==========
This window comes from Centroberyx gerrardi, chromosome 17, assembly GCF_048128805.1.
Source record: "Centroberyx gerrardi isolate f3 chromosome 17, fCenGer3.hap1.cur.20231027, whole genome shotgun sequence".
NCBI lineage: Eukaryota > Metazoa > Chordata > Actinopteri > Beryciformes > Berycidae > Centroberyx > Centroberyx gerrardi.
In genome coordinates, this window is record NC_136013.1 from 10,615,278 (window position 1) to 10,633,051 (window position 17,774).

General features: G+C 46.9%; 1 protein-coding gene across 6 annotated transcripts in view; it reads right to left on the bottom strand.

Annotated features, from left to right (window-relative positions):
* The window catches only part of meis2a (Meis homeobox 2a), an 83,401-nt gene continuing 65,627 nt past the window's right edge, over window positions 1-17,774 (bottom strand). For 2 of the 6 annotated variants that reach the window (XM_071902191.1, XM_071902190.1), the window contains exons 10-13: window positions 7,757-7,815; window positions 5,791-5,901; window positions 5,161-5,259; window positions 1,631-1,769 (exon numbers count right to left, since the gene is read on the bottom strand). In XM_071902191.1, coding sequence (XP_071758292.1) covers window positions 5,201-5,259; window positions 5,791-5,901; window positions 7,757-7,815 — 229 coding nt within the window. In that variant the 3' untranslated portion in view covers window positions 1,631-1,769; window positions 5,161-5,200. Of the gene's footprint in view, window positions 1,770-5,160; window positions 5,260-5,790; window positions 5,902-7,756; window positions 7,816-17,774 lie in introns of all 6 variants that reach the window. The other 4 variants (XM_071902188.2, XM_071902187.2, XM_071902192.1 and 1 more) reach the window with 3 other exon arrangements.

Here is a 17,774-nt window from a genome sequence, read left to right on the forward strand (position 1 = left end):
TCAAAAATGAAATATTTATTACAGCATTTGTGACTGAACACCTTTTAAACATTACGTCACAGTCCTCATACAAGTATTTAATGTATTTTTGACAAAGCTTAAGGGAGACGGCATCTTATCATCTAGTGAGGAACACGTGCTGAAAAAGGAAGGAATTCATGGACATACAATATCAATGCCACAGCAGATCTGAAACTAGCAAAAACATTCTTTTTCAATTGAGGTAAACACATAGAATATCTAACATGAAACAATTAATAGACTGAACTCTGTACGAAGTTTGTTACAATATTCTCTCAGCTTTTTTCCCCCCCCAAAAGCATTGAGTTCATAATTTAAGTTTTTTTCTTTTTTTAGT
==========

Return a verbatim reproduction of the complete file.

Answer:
This window comes from Centroberyx gerrardi, chromosome 17, assembly GCF_048128805.1.
Source record: "Centroberyx gerrardi isolate f3 chromosome 17, fCenGer3.hap1.cur.20231027, whole genome shotgun sequence".
NCBI lineage: Eukaryota > Metazoa > Chordata > Actinopteri > Beryciformes > Berycidae > Centroberyx > Centroberyx gerrardi.
In genome coordinates, this window is record NC_136013.1 from 10,615,278 (window position 1) to 10,633,051 (window position 17,774).

General features: G+C 46.9%; 1 protein-coding gene across 6 annotated transcripts in view; it reads right to left on the bottom strand.

Annotated features, from left to right (window-relative positions):
* The window catches only part of meis2a (Meis homeobox 2a), an 83,401-nt gene continuing 65,627 nt past the window's right edge, over window positions 1-17,774 (bottom strand). For 2 of the 6 annotated variants that reach the window (XM_071902191.1, XM_071902190.1), the window contains exons 10-13: window positions 7,757-7,815; window positions 5,791-5,901; window positions 5,161-5,259; window positions 1,631-1,769 (exon numbers count right to left, since the gene is read on the bottom strand). In XM_071902191.1, coding sequence (XP_071758292.1) covers window positions 5,201-5,259; window positions 5,791-5,901; window positions 7,757-7,815 — 229 coding nt within the window. In that variant the 3' untranslated portion in view covers window positions 1,631-1,769; window positions 5,161-5,200. Of the gene's footprint in view, window positions 1,770-5,160; window positions 5,260-5,790; window positions 5,902-7,756; window positions 7,816-17,774 lie in introns of all 6 variants that reach the window. The other 4 variants (XM_071902188.2, XM_071902187.2, XM_071902192.1 and 1 more) reach the window with 3 other exon arrangements.

Here is a 17,774-nt window from a genome sequence, read left to right on the forward strand (position 1 = left end):
TCAAAAATGAAATATTTATTACAGCATTTGTGACTGAACACCTTTTAAACATTACGTCACAGTCCTCATACAAGTATTTAATGTATTTTTGACAAAGCTTAAGGGAGACGGCATCTTATCATCTAGTGAGGAACACGTGCTGAAAAAGGAAGGAATTCATGGACATACAATATCAATGCCACAGCAGATCTGAAACTAGCAAAAACATTCTTTTTCAATTGAGGTAAACACATAGAATATCTAACATGAAACAATTAATAGACTGAACTCTGTACGAAGTTTGTTACAATATTCTCTCAGCTTTTTTCCCCCCCCAAAAGCATTGAGTTCATAATTTAAGTTTTTTTCTTTTTTTAGT